9/11 currently lies on the cusp between current event and history.
Those of us who lived through it or adjacent to it, even if we were not directly impacted by it, may be slightly befuddled by documentaries and musicals casting the events of that day into a “feel good” molding.
But I am a professor, and each September brings me not only new commemorations of 9/11 but also a new crop of Freshman. The current group was either not yet born when the Towers fell or were so young as to have no memory of their cascading to the ground except for what has been preserved by YouTube and social media. For them, I wonder, is a documentary about 9/11 materially different from one about World War II? Does a love story set against the backdrop of Pearl Harbor feel cheap and exploitative to them?
You Are Here chronicles the events of 9/11 as experienced by passengers and crew who were flying that day and ended up grounded–and stranded–in Gander, Newfoundland. With one huge caveat, it is both inspiring and entertaining. It is the story not of a few exceptional individuals but of a township, a way of life, a philosophy, and how those who lived in Gander fought back the darkness by welcoming strangers.
My caveat is this: the last half hour or so of You Are Here morphs into an infomercial for the play Come From Away. I suppose the films subtitle ought to be a sufficient warning that its reason for being is more commercial than informative, but there is something nevertheless grating about the take home for such a chronicle being, hey, at long last we finally have a great Canadian stage musical!
When You Are Here is telling the story that inspired Come From Away it is far more gripping than when it is following the participants to Broadway to see their likenesses sing their experiences on stage. The film is sometimes inspiring and always dramatic, but it is rarely introspective. Absent its own willingness to explore its strange experiences, the film flirts with leaving the impression that it was not those experiences but rather the musical they inspired that is important. ‘
Yet even despite the fumbling segue from documentary to “making of” film, the documentary has undeniable appeal. It is heartening to be reminded that within even the most traumatic events humans are capable of great generosity, both spiritually and materially.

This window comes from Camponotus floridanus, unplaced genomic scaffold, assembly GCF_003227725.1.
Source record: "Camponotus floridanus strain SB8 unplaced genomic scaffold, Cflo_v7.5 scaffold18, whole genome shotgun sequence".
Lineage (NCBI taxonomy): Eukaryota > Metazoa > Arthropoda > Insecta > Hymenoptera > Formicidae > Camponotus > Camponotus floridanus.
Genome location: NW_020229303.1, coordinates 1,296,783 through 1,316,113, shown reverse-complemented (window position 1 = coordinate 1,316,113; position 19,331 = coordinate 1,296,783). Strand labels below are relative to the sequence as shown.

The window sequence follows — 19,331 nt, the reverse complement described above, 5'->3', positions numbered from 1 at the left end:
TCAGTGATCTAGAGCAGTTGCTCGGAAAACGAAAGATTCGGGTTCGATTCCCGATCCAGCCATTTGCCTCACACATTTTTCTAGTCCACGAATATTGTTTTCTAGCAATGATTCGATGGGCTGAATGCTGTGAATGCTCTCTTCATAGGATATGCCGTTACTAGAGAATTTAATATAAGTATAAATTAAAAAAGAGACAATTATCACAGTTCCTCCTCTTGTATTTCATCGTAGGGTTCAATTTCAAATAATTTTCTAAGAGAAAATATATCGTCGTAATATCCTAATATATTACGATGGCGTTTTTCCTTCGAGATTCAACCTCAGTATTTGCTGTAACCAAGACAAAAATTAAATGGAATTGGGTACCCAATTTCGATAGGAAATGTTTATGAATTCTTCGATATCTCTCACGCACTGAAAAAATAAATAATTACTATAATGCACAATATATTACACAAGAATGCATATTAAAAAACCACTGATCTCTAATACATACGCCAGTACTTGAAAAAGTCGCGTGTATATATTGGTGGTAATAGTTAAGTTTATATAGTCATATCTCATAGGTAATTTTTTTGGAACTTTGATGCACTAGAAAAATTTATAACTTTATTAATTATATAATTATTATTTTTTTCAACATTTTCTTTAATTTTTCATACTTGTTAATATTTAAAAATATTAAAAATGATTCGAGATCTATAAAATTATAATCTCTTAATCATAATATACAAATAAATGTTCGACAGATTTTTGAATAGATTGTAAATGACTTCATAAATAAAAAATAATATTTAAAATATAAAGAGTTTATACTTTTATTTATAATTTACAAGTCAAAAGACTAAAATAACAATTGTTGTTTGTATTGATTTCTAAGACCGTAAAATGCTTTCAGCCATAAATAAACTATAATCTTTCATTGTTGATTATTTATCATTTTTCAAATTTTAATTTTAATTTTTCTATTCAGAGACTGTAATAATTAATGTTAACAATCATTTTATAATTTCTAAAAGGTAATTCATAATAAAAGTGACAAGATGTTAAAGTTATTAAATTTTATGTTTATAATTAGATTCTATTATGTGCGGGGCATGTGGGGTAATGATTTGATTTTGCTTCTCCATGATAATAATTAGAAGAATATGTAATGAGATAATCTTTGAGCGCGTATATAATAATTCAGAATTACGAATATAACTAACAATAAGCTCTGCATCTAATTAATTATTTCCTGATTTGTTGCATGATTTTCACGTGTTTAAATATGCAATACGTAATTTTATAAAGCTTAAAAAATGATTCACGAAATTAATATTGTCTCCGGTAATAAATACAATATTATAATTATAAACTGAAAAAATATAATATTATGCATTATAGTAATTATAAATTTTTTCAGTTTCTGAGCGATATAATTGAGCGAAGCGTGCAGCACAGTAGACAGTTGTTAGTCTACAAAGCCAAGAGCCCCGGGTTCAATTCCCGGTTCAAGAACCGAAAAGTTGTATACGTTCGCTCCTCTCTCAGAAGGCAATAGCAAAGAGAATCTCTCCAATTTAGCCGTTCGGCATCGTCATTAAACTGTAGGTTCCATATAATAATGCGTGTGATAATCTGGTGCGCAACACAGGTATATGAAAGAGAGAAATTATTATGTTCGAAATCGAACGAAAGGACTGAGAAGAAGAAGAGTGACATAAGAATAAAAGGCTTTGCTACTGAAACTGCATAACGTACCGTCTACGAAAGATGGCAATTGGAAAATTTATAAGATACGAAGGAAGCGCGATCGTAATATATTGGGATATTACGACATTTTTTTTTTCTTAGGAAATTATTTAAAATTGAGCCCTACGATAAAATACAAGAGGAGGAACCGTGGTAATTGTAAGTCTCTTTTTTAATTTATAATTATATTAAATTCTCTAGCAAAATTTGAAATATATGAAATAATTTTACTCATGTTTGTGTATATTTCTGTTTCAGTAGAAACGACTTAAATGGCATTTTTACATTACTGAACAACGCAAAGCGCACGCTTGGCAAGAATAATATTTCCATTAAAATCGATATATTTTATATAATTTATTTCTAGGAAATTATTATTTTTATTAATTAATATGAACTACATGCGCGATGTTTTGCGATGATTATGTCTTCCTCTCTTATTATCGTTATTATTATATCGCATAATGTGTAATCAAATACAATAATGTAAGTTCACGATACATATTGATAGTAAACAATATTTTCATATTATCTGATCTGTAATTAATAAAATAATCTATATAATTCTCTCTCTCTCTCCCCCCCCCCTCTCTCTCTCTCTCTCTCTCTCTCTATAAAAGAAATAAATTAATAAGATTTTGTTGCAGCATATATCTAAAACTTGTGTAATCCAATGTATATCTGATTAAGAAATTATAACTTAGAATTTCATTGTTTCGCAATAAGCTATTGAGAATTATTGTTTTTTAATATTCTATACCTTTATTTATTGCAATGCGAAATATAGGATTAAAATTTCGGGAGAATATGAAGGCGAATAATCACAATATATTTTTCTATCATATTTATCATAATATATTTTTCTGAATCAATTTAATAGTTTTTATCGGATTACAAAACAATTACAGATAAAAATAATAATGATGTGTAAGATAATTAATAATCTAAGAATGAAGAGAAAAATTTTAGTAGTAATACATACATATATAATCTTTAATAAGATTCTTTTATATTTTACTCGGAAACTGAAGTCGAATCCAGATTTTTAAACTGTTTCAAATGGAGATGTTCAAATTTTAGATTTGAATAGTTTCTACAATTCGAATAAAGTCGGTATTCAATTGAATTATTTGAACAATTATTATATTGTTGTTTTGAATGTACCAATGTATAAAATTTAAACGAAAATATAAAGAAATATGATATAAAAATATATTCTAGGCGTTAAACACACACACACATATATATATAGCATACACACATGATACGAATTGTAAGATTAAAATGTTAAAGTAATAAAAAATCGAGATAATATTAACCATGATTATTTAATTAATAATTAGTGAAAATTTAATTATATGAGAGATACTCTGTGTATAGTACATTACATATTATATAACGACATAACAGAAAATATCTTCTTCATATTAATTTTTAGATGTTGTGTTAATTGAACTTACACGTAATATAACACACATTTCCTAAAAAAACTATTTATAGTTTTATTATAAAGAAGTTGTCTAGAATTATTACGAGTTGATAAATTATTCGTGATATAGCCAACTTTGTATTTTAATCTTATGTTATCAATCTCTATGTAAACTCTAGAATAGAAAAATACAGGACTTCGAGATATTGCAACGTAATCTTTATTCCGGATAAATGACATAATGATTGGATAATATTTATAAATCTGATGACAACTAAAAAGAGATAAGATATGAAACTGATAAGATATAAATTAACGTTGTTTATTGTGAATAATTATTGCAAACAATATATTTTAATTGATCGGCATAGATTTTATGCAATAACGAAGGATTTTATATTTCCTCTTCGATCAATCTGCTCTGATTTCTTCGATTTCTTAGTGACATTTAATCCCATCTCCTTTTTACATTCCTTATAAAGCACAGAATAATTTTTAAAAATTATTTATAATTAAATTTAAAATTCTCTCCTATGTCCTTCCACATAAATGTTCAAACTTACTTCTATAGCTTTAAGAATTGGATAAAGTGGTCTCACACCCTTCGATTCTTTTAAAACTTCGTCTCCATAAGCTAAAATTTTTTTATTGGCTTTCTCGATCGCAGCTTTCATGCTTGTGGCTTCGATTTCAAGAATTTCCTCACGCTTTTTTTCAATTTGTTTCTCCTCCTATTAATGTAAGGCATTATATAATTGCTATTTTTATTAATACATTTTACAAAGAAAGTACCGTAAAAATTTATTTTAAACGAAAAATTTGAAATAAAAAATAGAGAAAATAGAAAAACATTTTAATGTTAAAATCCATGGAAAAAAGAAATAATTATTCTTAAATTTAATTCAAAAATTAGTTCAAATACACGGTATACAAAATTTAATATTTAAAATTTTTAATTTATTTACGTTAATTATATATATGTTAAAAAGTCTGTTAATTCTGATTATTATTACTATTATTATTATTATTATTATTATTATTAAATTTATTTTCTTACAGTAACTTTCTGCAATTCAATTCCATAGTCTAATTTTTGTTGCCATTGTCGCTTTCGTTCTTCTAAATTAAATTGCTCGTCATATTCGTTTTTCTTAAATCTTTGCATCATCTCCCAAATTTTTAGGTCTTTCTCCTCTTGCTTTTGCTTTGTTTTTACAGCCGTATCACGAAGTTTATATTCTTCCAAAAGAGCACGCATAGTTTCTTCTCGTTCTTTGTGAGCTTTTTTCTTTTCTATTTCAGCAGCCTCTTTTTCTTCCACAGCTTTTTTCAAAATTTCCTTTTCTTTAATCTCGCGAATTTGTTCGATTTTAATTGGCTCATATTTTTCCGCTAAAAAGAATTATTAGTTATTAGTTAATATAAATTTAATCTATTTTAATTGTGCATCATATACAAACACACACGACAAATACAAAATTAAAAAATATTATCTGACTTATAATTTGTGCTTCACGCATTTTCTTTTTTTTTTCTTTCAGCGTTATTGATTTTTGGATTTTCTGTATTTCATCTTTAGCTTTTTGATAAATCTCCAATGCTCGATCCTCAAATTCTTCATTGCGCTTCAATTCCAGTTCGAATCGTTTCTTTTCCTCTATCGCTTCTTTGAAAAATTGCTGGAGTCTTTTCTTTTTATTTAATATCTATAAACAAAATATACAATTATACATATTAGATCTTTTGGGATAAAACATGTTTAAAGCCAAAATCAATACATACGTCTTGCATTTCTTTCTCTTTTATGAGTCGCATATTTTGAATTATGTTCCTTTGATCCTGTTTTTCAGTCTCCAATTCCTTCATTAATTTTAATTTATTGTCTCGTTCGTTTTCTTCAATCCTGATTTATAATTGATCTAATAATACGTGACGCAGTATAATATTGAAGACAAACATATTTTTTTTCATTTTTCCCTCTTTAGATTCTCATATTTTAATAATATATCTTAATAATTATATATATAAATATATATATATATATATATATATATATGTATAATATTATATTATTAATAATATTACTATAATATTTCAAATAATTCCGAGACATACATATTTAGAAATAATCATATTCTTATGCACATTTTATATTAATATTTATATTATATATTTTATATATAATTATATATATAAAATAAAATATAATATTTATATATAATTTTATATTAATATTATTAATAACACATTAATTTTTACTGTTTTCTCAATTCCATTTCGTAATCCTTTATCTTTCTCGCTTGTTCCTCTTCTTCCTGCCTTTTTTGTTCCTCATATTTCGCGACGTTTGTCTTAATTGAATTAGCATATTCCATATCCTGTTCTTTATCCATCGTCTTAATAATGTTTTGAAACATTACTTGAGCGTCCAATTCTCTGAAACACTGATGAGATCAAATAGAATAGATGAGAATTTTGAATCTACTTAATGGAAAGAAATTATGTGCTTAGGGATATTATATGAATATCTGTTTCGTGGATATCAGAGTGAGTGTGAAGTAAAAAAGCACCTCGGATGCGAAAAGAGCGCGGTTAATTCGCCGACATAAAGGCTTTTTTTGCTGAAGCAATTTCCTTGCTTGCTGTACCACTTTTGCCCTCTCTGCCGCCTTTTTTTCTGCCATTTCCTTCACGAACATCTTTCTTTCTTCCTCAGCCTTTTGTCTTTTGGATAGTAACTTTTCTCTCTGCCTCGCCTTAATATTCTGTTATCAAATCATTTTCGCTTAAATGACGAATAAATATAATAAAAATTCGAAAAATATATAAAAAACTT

To cite one small but telling example, veterinary and airport personnel in Gander refused orders to stay away from the parked planes — there was fear that some might have delayed explosives in luggage compartments — in order to rescue animals that had been abandoned during emergency exits from the vehicles.
It is tempting to draw parallels between the treatment of these stranded travelers and those at makeshift detention centers in the United States. When one American praises the Canadians for treating the strangers so hospitably, even she balks when her hosts demure that Americans “would do the same” for them. No, she insists, when she hears a knock on the door in the middle of an emergency, she makes sure that door is locked against intruders.
There are, admittedly, important differences between temporarily stranded travelers and aspiring immigrants. The film doesn’t deny that. It’s just that it focuses on the virtues of hospitality, and in so doing reminds us that this virtues is something that communities and nations used to pride themselves in. It’s strange to talk of a 9/11 documentary making one nostalgic, but this one does. It does not makes us fondly remember those days, but it might prompt some to say “those were the days.”
Can we recapture some of the spirit of other ages and smaller places that used to — and still can — inspire us?
You Are Here: A Come From Away story will play at select theaters nationwide on September 11, 2019. Check Fathom Events for local listings.